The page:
Feeding strategy and average lactation days

During the ‘Cows in the cloud, down to earth’ Farm Management Symposium, Age Hempenius gave a presentation about the importance of a solid foundation before starting optimization, followed by the next step(s) and where to pay attention if you want to optimize.

Management, T4C & InHerd, Cow health, Feeding

Nine cow touches

A solid foundation is built upon the five basic principles: free cow traffic, cow health, robot accessibility, space and feed management. When these are organized well, the nine cow touches (figure 1) during lactation are achieved most efficiently. A cow touch can take from 5 up to 45 minutes. It is most efficient to have 150 minutes/cow/lactation, which is possible when everything is in place such as a treatment box and separation area. One of the biggest disadvantages of more cow touches is the disturbance to the herd, which can affect the visit behavior of the cows towards the milking robot. In addition, every extra touch will cost labor.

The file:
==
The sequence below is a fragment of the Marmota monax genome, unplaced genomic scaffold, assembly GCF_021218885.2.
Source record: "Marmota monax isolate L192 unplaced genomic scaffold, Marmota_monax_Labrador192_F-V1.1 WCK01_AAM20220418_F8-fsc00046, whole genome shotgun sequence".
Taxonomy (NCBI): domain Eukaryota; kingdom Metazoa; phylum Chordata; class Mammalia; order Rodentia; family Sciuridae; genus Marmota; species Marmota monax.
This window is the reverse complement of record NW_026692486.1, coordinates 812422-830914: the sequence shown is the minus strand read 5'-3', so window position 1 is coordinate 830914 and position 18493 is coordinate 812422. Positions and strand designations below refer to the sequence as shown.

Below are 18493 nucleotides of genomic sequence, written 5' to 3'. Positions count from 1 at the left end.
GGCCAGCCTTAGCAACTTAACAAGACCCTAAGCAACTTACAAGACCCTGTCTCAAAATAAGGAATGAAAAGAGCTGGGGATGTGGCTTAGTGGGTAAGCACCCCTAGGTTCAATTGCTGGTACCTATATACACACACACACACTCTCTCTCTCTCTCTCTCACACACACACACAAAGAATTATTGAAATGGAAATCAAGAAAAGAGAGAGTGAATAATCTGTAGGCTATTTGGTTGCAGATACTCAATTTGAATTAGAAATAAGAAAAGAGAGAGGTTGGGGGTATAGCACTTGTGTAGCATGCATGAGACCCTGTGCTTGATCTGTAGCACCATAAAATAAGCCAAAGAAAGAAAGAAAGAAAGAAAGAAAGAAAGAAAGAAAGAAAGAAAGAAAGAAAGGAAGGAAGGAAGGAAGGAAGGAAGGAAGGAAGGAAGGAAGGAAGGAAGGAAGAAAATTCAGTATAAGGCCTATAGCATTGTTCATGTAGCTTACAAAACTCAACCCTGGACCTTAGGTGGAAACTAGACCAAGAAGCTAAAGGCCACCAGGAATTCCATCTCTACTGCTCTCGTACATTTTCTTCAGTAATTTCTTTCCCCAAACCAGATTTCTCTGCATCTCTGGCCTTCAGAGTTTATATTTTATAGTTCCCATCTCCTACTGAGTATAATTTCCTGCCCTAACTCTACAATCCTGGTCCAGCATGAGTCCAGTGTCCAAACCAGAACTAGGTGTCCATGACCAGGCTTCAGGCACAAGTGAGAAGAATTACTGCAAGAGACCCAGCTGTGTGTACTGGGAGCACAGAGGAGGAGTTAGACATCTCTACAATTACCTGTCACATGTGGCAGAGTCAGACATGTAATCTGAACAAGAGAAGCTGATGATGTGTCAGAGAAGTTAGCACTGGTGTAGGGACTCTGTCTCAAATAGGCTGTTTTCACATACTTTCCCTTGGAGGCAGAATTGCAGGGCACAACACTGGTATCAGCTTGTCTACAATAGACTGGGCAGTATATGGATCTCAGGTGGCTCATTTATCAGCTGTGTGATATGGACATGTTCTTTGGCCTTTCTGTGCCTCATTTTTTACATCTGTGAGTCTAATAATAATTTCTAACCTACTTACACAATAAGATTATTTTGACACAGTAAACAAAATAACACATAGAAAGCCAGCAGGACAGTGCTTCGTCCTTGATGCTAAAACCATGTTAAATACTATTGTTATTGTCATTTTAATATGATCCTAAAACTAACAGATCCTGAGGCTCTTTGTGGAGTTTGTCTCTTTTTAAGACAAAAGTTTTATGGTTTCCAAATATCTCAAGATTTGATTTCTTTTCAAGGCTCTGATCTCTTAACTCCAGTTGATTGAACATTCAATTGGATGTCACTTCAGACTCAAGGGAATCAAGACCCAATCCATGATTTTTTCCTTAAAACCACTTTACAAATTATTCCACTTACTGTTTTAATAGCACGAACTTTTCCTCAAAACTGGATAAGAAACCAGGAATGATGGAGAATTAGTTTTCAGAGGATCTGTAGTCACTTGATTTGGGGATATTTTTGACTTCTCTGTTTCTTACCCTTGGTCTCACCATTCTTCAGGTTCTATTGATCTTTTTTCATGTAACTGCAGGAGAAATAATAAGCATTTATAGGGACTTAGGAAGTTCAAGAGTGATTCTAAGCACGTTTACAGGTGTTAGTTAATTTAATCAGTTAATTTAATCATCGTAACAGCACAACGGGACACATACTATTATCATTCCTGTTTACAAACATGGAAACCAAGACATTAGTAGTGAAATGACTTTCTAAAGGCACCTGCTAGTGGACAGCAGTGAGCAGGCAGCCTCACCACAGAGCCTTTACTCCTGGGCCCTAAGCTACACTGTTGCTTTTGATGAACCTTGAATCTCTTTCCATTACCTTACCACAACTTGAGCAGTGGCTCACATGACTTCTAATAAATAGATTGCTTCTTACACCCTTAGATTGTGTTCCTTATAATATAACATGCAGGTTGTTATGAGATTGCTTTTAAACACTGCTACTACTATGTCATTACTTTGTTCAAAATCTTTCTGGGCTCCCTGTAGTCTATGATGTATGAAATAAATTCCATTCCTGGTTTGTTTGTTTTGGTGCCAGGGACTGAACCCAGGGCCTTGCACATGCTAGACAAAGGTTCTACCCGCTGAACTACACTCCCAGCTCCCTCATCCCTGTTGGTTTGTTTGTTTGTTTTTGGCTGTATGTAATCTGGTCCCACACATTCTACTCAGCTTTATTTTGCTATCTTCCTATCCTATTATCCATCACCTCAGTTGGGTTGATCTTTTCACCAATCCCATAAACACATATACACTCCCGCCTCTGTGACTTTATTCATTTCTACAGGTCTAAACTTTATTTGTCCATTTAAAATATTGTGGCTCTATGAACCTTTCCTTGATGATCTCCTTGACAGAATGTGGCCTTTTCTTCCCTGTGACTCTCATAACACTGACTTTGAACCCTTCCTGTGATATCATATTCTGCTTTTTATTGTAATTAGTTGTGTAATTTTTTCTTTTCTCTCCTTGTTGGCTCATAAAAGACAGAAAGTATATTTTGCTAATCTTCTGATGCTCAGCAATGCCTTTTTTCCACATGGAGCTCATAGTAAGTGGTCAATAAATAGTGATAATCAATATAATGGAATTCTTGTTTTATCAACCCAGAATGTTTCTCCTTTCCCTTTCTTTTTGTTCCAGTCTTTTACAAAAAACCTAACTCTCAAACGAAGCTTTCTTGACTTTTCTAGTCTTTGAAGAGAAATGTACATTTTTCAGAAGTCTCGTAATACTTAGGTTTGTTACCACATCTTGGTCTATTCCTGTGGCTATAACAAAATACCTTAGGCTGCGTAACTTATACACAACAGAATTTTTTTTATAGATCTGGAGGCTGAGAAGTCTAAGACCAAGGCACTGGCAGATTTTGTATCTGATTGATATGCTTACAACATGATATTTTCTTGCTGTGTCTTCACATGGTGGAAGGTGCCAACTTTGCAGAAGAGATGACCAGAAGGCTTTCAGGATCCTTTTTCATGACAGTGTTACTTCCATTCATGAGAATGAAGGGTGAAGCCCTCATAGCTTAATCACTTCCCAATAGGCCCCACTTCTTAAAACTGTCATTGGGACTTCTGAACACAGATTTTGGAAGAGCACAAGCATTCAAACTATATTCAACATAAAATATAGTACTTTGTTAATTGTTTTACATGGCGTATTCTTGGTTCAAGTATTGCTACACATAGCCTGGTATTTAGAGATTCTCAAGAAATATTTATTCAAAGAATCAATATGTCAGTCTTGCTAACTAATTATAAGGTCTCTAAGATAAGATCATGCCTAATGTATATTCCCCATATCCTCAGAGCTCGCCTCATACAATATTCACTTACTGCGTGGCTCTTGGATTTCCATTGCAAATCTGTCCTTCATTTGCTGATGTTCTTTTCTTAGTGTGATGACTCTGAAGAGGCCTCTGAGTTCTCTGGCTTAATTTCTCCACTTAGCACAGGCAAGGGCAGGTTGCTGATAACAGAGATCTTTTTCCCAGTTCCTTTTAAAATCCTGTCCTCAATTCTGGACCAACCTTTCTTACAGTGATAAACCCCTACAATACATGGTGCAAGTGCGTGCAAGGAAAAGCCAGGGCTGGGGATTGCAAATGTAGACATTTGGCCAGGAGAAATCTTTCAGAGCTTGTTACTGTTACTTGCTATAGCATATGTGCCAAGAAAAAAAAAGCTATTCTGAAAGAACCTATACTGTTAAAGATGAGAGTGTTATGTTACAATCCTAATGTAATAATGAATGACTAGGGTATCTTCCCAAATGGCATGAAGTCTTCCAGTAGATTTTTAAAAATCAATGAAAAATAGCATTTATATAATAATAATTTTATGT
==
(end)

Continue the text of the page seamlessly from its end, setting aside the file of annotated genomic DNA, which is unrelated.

Figure 1, nine cow touches

Feeding strategy and average lactation days

Together with robotic milking and free cow traffic, a partial mixed ration (PMR) is important. The rule of thumb is to feed the average milk production minus 15.4 lbs energy at the feed fence. This stimulates cows to visit the robot voluntarily and prevents cows from being collected in late lactation. In relation to this, the average number of lactation days is important. In figure 2 we compare two herds with an average of 160 and 190 lactation days in combination with almost the same peak production.

If an equal ration is fed to these herds, we will notice that more cows need to be collected within the herd of 190 lactation days on average. The cows in the late stages of lactation are at risk of fattening and are potentially cows for collection, which involves an increase in labor.

Figure 2


Basic management, key figures and feeding should be in place before even considering the next step. Choosing a clear strategic management direction plays a vital role in this: for example, the choice between peak production or persistence. With peak production, a low calving interval is important, while with a more persistent herd, a higher energy ration at the feed fence and less concentrates in the milking robot are possible. When deciding the long-term strategic choice, carefully consider the pros and cons.